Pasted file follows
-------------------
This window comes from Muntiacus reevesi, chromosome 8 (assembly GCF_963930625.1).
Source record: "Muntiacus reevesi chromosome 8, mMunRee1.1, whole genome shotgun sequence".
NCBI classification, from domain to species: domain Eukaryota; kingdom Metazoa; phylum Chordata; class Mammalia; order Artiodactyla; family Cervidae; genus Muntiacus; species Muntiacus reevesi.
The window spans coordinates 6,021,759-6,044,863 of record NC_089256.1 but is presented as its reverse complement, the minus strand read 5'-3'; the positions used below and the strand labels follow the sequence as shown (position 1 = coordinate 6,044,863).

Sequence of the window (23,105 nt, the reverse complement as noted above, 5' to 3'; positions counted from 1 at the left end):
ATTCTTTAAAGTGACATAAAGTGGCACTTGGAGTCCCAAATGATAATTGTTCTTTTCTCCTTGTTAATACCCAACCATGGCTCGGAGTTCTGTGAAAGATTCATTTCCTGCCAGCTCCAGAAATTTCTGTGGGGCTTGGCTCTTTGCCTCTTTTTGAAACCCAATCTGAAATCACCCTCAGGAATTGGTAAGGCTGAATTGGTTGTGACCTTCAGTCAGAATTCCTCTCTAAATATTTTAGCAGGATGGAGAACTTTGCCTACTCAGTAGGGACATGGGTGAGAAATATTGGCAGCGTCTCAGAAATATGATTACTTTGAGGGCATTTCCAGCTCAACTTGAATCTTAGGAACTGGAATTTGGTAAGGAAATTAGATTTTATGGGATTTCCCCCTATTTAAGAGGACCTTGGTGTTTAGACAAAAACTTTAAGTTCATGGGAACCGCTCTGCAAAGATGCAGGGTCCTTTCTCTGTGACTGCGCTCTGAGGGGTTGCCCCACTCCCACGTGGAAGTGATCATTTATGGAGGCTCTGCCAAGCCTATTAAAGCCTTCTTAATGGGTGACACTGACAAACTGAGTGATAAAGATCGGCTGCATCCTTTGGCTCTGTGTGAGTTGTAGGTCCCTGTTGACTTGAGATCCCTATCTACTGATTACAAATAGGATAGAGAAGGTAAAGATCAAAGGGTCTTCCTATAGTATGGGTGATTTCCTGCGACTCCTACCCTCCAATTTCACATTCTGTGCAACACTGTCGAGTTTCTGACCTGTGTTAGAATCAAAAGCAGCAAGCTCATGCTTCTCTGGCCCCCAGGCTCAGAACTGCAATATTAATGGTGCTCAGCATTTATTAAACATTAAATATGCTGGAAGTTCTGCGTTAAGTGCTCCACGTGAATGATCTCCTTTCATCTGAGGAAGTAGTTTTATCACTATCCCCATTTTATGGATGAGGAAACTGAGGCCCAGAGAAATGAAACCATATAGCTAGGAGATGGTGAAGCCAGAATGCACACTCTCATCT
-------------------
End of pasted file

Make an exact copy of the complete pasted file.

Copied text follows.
This window comes from Muntiacus reevesi, chromosome 8 (assembly GCF_963930625.1).
Source record: "Muntiacus reevesi chromosome 8, mMunRee1.1, whole genome shotgun sequence".
NCBI classification, from domain to species: domain Eukaryota; kingdom Metazoa; phylum Chordata; class Mammalia; order Artiodactyla; family Cervidae; genus Muntiacus; species Muntiacus reevesi.
The window spans coordinates 6,021,759-6,044,863 of record NC_089256.1 but is presented as its reverse complement, the minus strand read 5'-3'; the positions used below and the strand labels follow the sequence as shown (position 1 = coordinate 6,044,863).

Sequence of the window (23,105 nt, the reverse complement as noted above, 5' to 3'; positions counted from 1 at the left end):
ATTCTTTAAAGTGACATAAAGTGGCACTTGGAGTCCCAAATGATAATTGTTCTTTTCTCCTTGTTAATACCCAACCATGGCTCGGAGTTCTGTGAAAGATTCATTTCCTGCCAGCTCCAGAAATTTCTGTGGGGCTTGGCTCTTTGCCTCTTTTTGAAACCCAATCTGAAATCACCCTCAGGAATTGGTAAGGCTGAATTGGTTGTGACCTTCAGTCAGAATTCCTCTCTAAATATTTTAGCAGGATGGAGAACTTTGCCTACTCAGTAGGGACATGGGTGAGAAATATTGGCAGCGTCTCAGAAATATGATTACTTTGAGGGCATTTCCAGCTCAACTTGAATCTTAGGAACTGGAATTTGGTAAGGAAATTAGATTTTATGGGATTTCCCCCTATTTAAGAGGACCTTGGTGTTTAGACAAAAACTTTAAGTTCATGGGAACCGCTCTGCAAAGATGCAGGGTCCTTTCTCTGTGACTGCGCTCTGAGGGGTTGCCCCACTCCCACGTGGAAGTGATCATTTATGGAGGCTCTGCCAAGCCTATTAAAGCCTTCTTAATGGGTGACACTGACAAACTGAGTGATAAAGATCGGCTGCATCCTTTGGCTCTGTGTGAGTTGTAGGTCCCTGTTGACTTGAGATCCCTATCTACTGATTACAAATAGGATAGAGAAGGTAAAGATCAAAGGGTCTTCCTATAGTATGGGTGATTTCCTGCGACTCCTACCCTCCAATTTCACATTCTGTGCAACACTGTCGAGTTTCTGACCTGTGTTAGAATCAAAAGCAGCAAGCTCATGCTTCTCTGGCCCCCAGGCTCAGAACTGCAATATTAATGGTGCTCAGCATTTATTAAACATTAAATATGCTGGAAGTTCTGCGTTAAGTGCTCCACGTGAATGATCTCCTTTCATCTGAGGAAGTAGTTTTATCACTATCCCCATTTTATGGATGAGGAAACTGAGGCCCAGAGAAATGAAACCATATAGCTAGGAGATGGTGAAGCCAGAATGCACACTCTCATCT